Given the country’s exceptional biodiversity, ecotourism offers a possibility for diversifying Equatorial Guinea’s economic situation. Unfortunately, the country’s environmental record is checkered with longstanding issues that include deforestation, water pollution, and desertification (Fa 1992). During the 1980s, Obiang signed agreements with British and U.S. companies for dumping toxic wastes on and adjacent to Annobón Island. However, following the discovery of oil he took steps towards protecting the natural environment and developing tourism by creating protected areas that now encompass 19% of the country’s land area. A new federal agency was also created to manage protected areas, called the Instituto Nacional de Desarrollo Forest y Manejo del Sistema de Áreas Protegodas (National Forest Development Institute and Management of the Protected Areas System). Today, the list of protected areas includes three national parks: Monte Alen and Altos de Nsork National Parks on the mainland and Pico Basilé National Park in the northern part of Bioko Island (Figure 12). There are also two national monuments and two scientific areas. Located within an hour’s drive from Bata, Monte Alen’s 1400 square kilometers provides habitat for more than 100 mammal species including elephant, gorilla, and chimpanzee. Despite receiving federal protection, Equatorial Guinea’s natural areas are subject to significant threats, especially roadbuilding that has enabled logging operations to push deeply into protected areas (Figure 13).

Another problem has been the expansion of illegal hunting that takes place despite a 2007 presidential decree banning the consumption of bush meat. Bush meat is a symbol of wealth and a delicacy often preferred over chicken and pork. Animals taken by commercial bush meat hunters include the blue duiker, pangolin, porcupine, and mandrill. On Bioko Island, the bright orange and maroon colors of the red colobus monkey make it an easy target for hunters. Forested areas have also been impacted by the construction of hydroelectric dams and power lines. At Monte Alen National Park, an anticipated increase in ecotourism has yet to materialize and today, the park’s dilapidated lodge has fallen into disuse (Figure 14). Guides continue leading visitors into the park’s forested areas but overhunting makes it rare to see chimpanzee or other larger primates. Another barrier to expanding ecotourism is a requirement for most foreigners (except US citizens) to obtain a visa.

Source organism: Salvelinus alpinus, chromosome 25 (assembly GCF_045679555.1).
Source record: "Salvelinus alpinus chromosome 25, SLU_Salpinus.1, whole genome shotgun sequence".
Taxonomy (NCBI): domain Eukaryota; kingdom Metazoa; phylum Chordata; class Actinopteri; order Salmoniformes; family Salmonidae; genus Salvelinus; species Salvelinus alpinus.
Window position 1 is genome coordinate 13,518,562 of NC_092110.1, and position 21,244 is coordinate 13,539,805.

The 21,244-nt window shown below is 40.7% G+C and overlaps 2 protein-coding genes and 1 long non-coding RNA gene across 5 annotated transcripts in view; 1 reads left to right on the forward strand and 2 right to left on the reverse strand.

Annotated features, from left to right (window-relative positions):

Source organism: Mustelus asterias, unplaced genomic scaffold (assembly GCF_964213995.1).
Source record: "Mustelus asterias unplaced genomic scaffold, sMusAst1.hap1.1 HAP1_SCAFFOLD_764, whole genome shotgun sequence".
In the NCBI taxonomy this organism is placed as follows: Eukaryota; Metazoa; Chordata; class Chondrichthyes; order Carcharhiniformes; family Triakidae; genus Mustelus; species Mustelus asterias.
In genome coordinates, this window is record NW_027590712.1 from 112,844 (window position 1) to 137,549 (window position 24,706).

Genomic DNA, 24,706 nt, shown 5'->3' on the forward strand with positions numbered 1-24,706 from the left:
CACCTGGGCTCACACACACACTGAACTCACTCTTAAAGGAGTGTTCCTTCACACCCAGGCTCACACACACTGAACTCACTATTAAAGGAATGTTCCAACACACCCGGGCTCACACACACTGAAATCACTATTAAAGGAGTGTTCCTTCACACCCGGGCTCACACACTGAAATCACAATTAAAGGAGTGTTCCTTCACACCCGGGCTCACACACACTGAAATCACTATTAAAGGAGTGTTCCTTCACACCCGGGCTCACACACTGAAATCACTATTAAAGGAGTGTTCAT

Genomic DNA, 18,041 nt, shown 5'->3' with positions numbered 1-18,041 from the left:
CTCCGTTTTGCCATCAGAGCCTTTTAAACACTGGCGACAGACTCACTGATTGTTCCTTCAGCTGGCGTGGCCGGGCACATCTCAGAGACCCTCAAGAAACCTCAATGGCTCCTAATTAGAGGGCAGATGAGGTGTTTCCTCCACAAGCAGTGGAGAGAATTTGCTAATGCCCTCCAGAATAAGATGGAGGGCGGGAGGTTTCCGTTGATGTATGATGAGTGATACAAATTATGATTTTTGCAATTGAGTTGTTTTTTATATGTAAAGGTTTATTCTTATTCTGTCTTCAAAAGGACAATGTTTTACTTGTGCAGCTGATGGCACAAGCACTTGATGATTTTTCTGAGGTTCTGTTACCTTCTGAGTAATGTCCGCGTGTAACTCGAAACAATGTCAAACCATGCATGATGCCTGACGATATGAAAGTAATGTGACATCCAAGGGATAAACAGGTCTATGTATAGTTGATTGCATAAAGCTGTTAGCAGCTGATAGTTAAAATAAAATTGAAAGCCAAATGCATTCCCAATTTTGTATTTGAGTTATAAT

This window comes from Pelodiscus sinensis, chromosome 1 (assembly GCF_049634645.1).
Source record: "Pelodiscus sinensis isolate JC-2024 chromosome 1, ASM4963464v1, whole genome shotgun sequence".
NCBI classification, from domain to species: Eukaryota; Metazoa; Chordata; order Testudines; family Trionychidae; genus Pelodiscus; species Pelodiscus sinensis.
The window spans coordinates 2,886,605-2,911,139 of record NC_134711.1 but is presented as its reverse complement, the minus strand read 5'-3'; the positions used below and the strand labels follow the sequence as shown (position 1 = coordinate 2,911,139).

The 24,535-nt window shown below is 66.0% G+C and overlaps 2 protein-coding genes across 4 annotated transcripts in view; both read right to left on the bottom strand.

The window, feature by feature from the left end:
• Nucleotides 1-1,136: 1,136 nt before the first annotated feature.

Conclusion

Not long ago, Equatorial Guinea was little-known backwater with a dismal human rights record. Despite having pristine beaches and exceptional biodiversity, the country drew few international visitors. With a struggling economy, the country exported little outside of a few agricultural products. Virtually overnight, the situation changed with billions of petrodollars raising the country’s per capita gross domestic product to a level matching developed countries such as Italy. But rather than make investments in social welfare, oil revenue was laundered through overseas banks or funneled towards infrastructure projects designed to enhance the country’s international standing and reputation. In total, nearly 80% of the country’s oil income was siphoned-off for personal use or spent on building projects, many with limited social value. As an additional measure, many firms doing business in Equatorial Guinea such as banks, oil companies, and international hotel chains were pressured into constructing their own “prestige” buildings. Unsatisfied with the country’s two major urban areas, the President commissioned new cities, carved out of plantation lands and rainforest. Today, there are two Equatorial Guineas. One has gleaming office towers, lavish hotels, and stately government buildings that convey a sense of progress and hope. But another lurks in the shadows and along edges of the former. Most of the country’s citizens are here, living much as they did before the discovery of oil.